WASHINGTON – A newly discovered family of malware has the capacity to infect iPhones via Apple computers, posing a security threat to devices that have been largely resistant to cybercriminals, researchers say.
The researchers at Palo Alto Networks, a cybersecurity firm, said the malware shows “characteristics unseen in any previously documented threats targeting Apple platforms.”
It represents “a potential threat to businesses, governments and Apple customers worldwide,” they said.
The malware, dubbed WireLurker, “is capable of stealing a variety of information from the mobile devices it infects and regularly requests updates from the attackers command and control server,” according to a report by the security firm, which added that “its creator’s ultimate goal is not yet clear.”
Although hackers have been able to target “jailbroken” iPhones, which have been modified to accept unauthorized software, this new threat appears to pose a threat to devices that have not been modified, the security team said.
“WireLurker is unlike anything we’ve ever seen in terms of Apple iOS and OS X malware,” said Palo Alto’s Ryan Olson.
“The techniques in use suggest that bad actors are getting more sophisticated when it comes to exploiting some of the world’s best-known desktop and mobile platforms.”
According to the researchers, WireLurker malware first infects a Mac computer, which uses the OS X operating system, and then installs itself on iOS devices — iPads or iPhones — when they are connected to the computers via USB ports.
The malware was traced back to a third-party Chinese app store, which had 467 infected applications downloaded over 356,104 times, potentially affecting hundreds of thousands of users.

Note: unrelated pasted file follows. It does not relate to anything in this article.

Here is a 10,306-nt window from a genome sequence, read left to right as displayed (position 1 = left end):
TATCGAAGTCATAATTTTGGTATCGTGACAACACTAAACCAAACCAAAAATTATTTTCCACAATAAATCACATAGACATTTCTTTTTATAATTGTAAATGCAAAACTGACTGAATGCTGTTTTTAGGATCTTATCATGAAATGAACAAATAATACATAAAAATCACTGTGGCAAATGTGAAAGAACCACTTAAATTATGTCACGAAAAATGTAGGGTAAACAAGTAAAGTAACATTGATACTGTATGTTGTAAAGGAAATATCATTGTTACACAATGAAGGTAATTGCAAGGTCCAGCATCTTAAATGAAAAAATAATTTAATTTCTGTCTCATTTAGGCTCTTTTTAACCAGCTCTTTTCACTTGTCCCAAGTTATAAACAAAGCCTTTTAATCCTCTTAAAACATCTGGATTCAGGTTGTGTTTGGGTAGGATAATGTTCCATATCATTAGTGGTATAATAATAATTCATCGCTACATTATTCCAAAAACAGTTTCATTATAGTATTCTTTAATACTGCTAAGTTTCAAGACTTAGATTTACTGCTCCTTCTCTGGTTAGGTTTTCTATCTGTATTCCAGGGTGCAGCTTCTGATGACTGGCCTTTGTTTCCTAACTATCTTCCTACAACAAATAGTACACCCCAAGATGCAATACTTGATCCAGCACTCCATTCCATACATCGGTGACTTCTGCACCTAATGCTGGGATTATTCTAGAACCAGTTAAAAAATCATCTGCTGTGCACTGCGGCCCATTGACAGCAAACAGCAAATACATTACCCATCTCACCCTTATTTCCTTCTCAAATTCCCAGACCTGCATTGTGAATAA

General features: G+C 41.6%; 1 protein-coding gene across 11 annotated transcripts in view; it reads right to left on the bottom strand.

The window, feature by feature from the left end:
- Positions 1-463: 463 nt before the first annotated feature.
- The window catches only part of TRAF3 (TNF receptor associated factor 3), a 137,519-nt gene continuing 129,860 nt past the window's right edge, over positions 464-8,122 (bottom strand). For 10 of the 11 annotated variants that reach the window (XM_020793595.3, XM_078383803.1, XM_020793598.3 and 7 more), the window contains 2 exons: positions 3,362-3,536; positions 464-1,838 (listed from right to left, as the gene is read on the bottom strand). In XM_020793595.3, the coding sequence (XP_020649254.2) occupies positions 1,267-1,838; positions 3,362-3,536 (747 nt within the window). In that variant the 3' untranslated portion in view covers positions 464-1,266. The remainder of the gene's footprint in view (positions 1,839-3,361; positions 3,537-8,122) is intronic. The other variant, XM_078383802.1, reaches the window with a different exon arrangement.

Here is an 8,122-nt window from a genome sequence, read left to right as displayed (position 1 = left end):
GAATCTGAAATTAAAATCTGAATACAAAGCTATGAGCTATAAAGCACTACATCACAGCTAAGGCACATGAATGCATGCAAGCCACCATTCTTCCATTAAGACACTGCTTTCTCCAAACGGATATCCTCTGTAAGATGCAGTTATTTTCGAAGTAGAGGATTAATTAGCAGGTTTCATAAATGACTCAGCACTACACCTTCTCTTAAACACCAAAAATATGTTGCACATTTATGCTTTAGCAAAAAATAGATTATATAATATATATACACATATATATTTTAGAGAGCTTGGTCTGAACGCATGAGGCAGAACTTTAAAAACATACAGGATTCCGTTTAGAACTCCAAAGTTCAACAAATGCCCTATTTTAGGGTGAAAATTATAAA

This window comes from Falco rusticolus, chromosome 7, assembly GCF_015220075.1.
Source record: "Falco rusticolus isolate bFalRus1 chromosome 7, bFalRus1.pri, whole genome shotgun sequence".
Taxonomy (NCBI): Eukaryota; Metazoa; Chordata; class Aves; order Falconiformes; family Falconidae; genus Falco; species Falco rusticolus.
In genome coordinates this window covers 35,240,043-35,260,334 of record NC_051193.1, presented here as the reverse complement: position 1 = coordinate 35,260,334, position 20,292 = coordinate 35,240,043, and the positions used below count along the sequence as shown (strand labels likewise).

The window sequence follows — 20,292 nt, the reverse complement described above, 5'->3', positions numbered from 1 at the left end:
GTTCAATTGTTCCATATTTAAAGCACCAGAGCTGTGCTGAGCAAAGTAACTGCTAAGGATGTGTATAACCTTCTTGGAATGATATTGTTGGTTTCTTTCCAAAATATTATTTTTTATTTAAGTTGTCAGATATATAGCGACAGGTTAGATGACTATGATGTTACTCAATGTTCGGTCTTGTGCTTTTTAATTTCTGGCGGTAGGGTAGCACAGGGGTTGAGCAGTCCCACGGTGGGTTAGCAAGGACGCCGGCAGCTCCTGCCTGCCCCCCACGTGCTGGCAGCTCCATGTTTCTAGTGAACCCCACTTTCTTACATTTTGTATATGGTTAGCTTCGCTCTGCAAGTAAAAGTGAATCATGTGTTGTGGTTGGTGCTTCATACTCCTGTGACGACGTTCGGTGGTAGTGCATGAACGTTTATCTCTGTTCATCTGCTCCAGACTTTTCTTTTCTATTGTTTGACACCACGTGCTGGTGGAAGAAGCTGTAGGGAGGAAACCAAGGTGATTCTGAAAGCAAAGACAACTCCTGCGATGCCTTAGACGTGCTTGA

“WireLurker monitors any iOS device connected via USB with an infected OS X computer and installs downloaded third-party applications or automatically generated malicious applications onto the device, regardless of whether it is jailbroken,” a report by the security firm said.
“This is the reason we call it ‘wire lurker.’ Researchers have demonstrated similar methods to attack non-jailbroken devices before; however, this malware combines a number of techniques to successfully realize a new breed of threat to all iOS devices.”
Another security researcher, Jonathan Zdziarski, said the new malware suggests a potentially large security issue for Apple devices.
“The bigger issue here is not WireLurker itself,” Zdziarski said in a blog post.
“The real issue is that the design of iOS’ pairing mechanism allows for more sophisticated variants of this approach to easily be weaponized,” he said.
“While WireLurker appears fairly amateur, an NSA or a GCHQ, or any other sophisticated attacker could easily incorporate a much more effective (and dangerous) attack like this.”